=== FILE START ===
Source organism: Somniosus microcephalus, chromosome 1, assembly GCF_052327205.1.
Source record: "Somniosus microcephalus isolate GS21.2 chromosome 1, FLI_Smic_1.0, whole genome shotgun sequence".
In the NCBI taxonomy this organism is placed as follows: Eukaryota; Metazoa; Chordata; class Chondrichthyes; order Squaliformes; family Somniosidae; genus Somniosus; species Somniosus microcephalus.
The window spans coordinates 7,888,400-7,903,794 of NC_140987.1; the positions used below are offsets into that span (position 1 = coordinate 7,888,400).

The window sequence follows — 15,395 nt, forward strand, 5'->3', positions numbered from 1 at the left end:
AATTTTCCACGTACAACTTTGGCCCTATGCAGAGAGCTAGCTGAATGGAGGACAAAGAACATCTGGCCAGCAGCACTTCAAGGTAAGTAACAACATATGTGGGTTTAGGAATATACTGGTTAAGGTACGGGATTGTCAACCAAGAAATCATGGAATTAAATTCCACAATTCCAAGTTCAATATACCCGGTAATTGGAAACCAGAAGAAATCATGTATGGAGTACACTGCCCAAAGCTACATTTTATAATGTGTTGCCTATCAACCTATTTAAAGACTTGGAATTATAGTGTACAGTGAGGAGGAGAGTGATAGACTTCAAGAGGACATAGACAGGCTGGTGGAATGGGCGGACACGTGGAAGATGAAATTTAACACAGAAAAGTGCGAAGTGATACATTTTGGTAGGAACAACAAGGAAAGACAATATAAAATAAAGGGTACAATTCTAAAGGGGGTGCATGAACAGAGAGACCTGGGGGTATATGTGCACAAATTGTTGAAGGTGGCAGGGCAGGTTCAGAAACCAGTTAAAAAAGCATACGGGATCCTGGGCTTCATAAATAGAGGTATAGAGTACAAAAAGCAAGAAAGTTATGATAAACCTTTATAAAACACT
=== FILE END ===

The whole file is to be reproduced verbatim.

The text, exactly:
Source organism: Somniosus microcephalus, chromosome 1, assembly GCF_052327205.1.
Source record: "Somniosus microcephalus isolate GS21.2 chromosome 1, FLI_Smic_1.0, whole genome shotgun sequence".
In the NCBI taxonomy this organism is placed as follows: Eukaryota; Metazoa; Chordata; class Chondrichthyes; order Squaliformes; family Somniosidae; genus Somniosus; species Somniosus microcephalus.
The window spans coordinates 7,888,400-7,903,794 of NC_140987.1; the positions used below are offsets into that span (position 1 = coordinate 7,888,400).

The window sequence follows — 15,395 nt, forward strand, 5'->3', positions numbered from 1 at the left end:
AATTTTCCACGTACAACTTTGGCCCTATGCAGAGAGCTAGCTGAATGGAGGACAAAGAACATCTGGCCAGCAGCACTTCAAGGTAAGTAACAACATATGTGGGTTTAGGAATATACTGGTTAAGGTACGGGATTGTCAACCAAGAAATCATGGAATTAAATTCCACAATTCCAAGTTCAATATACCCGGTAATTGGAAACCAGAAGAAATCATGTATGGAGTACACTGCCCAAAGCTACATTTTATAATGTGTTGCCTATCAACCTATTTAAAGACTTGGAATTATAGTGTACAGTGAGGAGGAGAGTGATAGACTTCAAGAGGACATAGACAGGCTGGTGGAATGGGCGGACACGTGGAAGATGAAATTTAACACAGAAAAGTGCGAAGTGATACATTTTGGTAGGAACAACAAGGAAAGACAATATAAAATAAAGGGTACAATTCTAAAGGGGGTGCATGAACAGAGAGACCTGGGGGTATATGTGCACAAATTGTTGAAGGTGGCAGGGCAGGTTCAGAAACCAGTTAAAAAAGCATACGGGATCCTGGGCTTCATAAATAGAGGTATAGAGTACAAAAAGCAAGAAAGTTATGATAAACCTTTATAAAACACT